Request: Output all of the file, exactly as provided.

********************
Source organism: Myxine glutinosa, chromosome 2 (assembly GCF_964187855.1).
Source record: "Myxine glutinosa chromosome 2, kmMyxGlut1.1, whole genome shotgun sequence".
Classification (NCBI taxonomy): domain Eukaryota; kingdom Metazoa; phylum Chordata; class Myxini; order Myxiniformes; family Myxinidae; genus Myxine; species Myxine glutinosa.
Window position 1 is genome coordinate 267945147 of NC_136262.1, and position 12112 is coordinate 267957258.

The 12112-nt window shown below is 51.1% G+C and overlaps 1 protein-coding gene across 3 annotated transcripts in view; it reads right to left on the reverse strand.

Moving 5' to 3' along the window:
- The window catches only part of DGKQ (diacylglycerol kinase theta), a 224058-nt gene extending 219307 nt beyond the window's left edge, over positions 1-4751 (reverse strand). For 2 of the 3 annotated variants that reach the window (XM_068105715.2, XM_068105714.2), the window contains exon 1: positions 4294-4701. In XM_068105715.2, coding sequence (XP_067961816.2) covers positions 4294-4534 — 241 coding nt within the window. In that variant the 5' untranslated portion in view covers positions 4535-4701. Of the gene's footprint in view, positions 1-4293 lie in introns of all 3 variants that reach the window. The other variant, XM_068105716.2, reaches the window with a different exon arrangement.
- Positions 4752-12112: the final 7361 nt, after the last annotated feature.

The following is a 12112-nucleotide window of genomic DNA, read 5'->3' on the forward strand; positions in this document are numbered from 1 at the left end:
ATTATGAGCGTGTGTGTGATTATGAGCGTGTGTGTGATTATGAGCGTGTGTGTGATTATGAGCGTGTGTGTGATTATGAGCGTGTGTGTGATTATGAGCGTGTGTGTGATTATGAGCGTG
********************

Source organism: Myxine glutinosa, chromosome 2 (assembly GCF_964187855.1).
Source record: "Myxine glutinosa chromosome 2, kmMyxGlut1.1, whole genome shotgun sequence".
Classification (NCBI taxonomy): domain Eukaryota; kingdom Metazoa; phylum Chordata; class Myxini; order Myxiniformes; family Myxinidae; genus Myxine; species Myxine glutinosa.
Window position 1 is genome coordinate 267945147 of NC_136262.1, and position 12112 is coordinate 267957258.

The 12112-nt window shown below is 51.1% G+C and overlaps 1 protein-coding gene across 3 annotated transcripts in view; it reads right to left on the reverse strand.

Moving 5' to 3' along the window:
- The window catches only part of DGKQ (diacylglycerol kinase theta), a 224058-nt gene extending 219307 nt beyond the window's left edge, over positions 1-4751 (reverse strand). For 2 of the 3 annotated variants that reach the window (XM_068105715.2, XM_068105714.2), the window contains exon 1: positions 4294-4701. In XM_068105715.2, coding sequence (XP_067961816.2) covers positions 4294-4534 — 241 coding nt within the window. In that variant the 5' untranslated portion in view covers positions 4535-4701. Of the gene's footprint in view, positions 1-4293 lie in introns of all 3 variants that reach the window. The other variant, XM_068105716.2, reaches the window with a different exon arrangement.
- Positions 4752-12112: the final 7361 nt, after the last annotated feature.

The following is a 12112-nucleotide window of genomic DNA, read 5'->3' on the forward strand; positions in this document are numbered from 1 at the left end:
ATTATGAGCGTGTGTGTGATTATGAGCGTGTGTGTGATTATGAGCGTGTGTGTGATTATGAGCGTGTGTGTGATTATGAGCGTGTGTGTGATTATGAGCGTGTGTGTGATTATGAGCGTG